Spokane Journal of Business

Carving a niche in keystones

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Carving a niche in keystones
-—Staff photo by Mike McLean
Clint and Cheryl Bower say Themed Millwork's wall-mounted hardwood accents are meant to look like "room jewelry."

After selling their Rathdrum-based, high-end wood-molding manufacturing company a few years ago, it didn't take long for Clint and Cheryl Bower to discover they weren't ready to retire. So they started over again, though on a smaller scale.

About 30 months ago, the Bowers launched Themed Millwork LLC in the back corner of a 25,000-square-foot building they own at 14028 Ohio, in Rathdrum. The building had housed Braided Accents Inc., the hardwood molding and trim shop the Bowers had sold earlier to Oregon-based Hardwood Industries Inc.

"We thought we wanted to retire, but we're both active, and we still want to do something," says Clint Bower, who's 65 years old. "Now, I just go to work every day and come up with ideas and try to make them work."

Their current endeavor is centered around their take on a historical architectural element called a keystone, which they've incorporated in elegant wall-mounted hardwood accents that they like to call "room jewelry."

The traditional keystone was cut from stone, usually into a trapezoid-shaped block, and placed in the apex of stonework archways such as those erected over windows and doorways. In some cases, the exposed face of the keystone was carved ornately.

That trapezoid shape is the basis of Themed Millwork's wooden accents designed to make aesthetic statements with hand-carved images representing personal endeavors and interests, such as wildlife, sports, hobbies, and vocations, Bower says.

In all, Themed Millwork offers some 60 different carvings so far that come in a variety of stains and finishes. Among their most popular uses, Themed Millwork's keystones serve as thematic focal points for locally assembled coat hooks and frame tops for mirrors and chalkboards.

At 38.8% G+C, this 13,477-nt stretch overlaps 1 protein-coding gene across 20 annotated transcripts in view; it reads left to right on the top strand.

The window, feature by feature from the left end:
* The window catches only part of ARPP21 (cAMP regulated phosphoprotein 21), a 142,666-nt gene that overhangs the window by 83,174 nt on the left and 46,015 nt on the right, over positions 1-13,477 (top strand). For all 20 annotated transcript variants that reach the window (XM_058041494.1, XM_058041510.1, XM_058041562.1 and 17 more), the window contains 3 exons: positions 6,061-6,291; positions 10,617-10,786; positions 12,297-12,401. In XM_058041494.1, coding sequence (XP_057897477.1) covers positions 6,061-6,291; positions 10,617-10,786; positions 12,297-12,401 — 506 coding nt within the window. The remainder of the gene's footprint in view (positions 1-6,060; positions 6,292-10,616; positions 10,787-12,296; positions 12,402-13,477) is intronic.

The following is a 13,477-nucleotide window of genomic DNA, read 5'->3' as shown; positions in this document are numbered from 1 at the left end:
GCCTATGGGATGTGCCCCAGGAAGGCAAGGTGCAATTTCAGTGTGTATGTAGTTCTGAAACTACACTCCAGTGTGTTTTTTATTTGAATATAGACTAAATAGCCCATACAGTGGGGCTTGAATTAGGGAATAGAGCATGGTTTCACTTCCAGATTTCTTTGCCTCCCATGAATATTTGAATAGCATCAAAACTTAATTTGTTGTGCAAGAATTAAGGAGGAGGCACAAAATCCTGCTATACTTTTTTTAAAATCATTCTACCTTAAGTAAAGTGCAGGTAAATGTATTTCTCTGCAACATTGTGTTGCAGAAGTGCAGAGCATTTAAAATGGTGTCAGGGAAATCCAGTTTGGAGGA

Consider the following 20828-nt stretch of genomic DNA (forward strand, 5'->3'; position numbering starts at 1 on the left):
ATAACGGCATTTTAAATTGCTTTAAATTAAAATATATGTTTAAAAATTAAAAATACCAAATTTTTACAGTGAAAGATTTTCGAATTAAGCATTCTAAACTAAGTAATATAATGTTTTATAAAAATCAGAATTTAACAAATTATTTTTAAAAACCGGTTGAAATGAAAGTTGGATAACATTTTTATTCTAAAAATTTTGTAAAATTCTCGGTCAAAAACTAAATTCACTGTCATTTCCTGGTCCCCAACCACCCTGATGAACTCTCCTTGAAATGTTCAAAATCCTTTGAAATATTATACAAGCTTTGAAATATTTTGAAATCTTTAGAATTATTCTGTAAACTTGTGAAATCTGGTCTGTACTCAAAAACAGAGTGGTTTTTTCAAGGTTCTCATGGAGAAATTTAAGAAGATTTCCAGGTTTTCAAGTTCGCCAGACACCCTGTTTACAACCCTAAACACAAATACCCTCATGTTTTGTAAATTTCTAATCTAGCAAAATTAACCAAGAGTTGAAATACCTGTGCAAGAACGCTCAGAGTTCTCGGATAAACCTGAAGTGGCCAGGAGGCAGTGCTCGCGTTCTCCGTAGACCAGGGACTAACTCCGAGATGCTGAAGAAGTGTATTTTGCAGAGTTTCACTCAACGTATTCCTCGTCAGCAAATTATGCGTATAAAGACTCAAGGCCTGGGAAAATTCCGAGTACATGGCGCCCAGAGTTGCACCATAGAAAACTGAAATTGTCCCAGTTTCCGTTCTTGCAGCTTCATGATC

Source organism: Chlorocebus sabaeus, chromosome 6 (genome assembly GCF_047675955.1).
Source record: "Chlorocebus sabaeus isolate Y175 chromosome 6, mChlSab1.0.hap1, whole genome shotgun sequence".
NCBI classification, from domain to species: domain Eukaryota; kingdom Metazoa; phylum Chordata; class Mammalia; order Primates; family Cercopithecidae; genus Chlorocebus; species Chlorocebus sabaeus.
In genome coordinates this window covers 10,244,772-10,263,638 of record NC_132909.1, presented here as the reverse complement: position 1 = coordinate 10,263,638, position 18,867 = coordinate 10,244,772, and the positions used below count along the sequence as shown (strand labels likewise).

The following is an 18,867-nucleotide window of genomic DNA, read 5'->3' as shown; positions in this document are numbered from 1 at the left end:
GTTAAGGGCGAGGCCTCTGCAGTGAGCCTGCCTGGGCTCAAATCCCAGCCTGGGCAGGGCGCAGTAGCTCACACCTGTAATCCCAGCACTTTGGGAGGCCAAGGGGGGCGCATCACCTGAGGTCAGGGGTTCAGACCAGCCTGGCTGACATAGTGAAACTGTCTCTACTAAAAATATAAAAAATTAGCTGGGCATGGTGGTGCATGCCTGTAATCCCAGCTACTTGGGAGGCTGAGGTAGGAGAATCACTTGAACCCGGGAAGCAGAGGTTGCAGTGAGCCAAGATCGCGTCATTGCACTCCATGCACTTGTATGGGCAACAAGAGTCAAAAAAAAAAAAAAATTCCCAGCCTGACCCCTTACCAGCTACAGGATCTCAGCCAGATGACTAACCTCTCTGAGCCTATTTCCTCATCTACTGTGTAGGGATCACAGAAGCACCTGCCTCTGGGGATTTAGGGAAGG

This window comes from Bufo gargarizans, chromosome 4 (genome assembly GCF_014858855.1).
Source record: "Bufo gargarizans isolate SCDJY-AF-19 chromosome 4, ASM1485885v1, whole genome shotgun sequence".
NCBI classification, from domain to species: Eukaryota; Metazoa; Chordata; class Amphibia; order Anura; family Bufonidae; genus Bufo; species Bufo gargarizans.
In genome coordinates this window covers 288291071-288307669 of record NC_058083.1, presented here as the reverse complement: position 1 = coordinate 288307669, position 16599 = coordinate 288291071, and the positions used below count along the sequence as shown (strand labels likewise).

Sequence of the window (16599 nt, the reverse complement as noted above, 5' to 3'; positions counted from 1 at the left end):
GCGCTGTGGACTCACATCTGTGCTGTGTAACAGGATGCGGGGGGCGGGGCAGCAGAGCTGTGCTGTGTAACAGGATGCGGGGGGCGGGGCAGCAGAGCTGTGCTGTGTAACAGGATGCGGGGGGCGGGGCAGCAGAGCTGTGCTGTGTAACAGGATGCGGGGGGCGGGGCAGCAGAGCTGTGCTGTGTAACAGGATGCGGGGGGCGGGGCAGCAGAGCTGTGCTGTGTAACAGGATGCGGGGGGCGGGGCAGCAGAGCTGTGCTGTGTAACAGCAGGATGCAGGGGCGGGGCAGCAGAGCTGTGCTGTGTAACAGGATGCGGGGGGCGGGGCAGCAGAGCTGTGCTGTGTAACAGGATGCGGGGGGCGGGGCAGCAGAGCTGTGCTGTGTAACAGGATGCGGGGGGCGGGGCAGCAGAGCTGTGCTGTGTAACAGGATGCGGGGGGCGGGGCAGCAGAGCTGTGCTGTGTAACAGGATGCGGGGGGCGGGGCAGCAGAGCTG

Themed Millwork occupies 3,300 square feet of warehouse space and 800 square feet of office space, and the rest of the former Braided Accents building is leased to Venom Group International, a Rathdrum company that sells radio-controlled toys worldwide and is owned by Bower's son, Clinton R. Bower.

Cheryl Bower, who's been in the hardwood lumber and molding business since the early 1980s, handles the accounting and fiscal end of the business.

The husband-and-wife team has no other employees, although they work with a Hayden woodworker to assemble the items, and a Post Falls company to stain and finish them.

Themed Millwork also taps Venom for help with designing its marketing materials and shipping, he says.

Hayden Lake master woodcarver Tom Reul carved some of the keystone prototypes, which were then sent to a hand-carving company in Vietnam that Bower says provides consistently high-quality work.

"It amazes me," he says. "We'll get 800 pieces in, and 800 will be perfect."

Now, Bower emails a photo of a design idea he has, and the company usually emails a photo of a prototype carving for approval or changes within eight to 10 days. "And we go from there," he says.